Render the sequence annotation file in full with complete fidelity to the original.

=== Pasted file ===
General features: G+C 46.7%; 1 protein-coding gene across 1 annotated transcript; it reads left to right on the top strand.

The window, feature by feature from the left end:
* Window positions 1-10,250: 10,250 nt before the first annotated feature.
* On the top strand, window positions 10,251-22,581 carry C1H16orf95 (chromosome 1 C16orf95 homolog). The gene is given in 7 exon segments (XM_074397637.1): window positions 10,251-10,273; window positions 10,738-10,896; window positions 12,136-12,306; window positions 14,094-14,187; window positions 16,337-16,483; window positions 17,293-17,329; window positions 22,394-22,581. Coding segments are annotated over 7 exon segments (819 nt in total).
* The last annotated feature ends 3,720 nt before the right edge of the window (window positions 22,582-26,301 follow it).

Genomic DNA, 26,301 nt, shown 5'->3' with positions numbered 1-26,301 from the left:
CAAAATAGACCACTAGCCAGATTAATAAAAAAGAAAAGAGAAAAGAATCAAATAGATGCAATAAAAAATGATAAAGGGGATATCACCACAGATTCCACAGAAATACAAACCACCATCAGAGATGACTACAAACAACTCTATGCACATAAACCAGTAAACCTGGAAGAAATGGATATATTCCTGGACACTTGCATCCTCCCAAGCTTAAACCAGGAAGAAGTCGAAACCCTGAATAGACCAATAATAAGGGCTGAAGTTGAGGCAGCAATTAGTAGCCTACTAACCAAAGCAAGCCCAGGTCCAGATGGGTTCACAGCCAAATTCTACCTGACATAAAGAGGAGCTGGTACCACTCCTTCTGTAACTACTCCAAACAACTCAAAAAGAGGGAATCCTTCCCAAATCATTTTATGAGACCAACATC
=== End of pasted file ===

General features: G+C 46.7%; 1 protein-coding gene across 1 annotated transcript; it reads left to right on the top strand.

The window, feature by feature from the left end:
* Window positions 1-10,250: 10,250 nt before the first annotated feature.
* On the top strand, window positions 10,251-22,581 carry C1H16orf95 (chromosome 1 C16orf95 homolog). The gene is given in 7 exon segments (XM_074397637.1): window positions 10,251-10,273; window positions 10,738-10,896; window positions 12,136-12,306; window positions 14,094-14,187; window positions 16,337-16,483; window positions 17,293-17,329; window positions 22,394-22,581. Coding segments are annotated over 7 exon segments (819 nt in total).
* The last annotated feature ends 3,720 nt before the right edge of the window (window positions 22,582-26,301 follow it).

Genomic DNA, 26,301 nt, shown 5'->3' with positions numbered 1-26,301 from the left:
CAAAATAGACCACTAGCCAGATTAATAAAAAAGAAAAGAGAAAAGAATCAAATAGATGCAATAAAAAATGATAAAGGGGATATCACCACAGATTCCACAGAAATACAAACCACCATCAGAGATGACTACAAACAACTCTATGCACATAAACCAGTAAACCTGGAAGAAATGGATATATTCCTGGACACTTGCATCCTCCCAAGCTTAAACCAGGAAGAAGTCGAAACCCTGAATAGACCAATAATAAGGGCTGAAGTTGAGGCAGCAATTAGTAGCCTACTAACCAAAGCAAGCCCAGGTCCAGATGGGTTCACAGCCAAATTCTACCTGACATAAAGAGGAGCTGGTACCACTCCTTCTGTAACTACTCCAAACAACTCAAAAAGAGGGAATCCTTCCCAAATCATTTTATGAGACCAACATC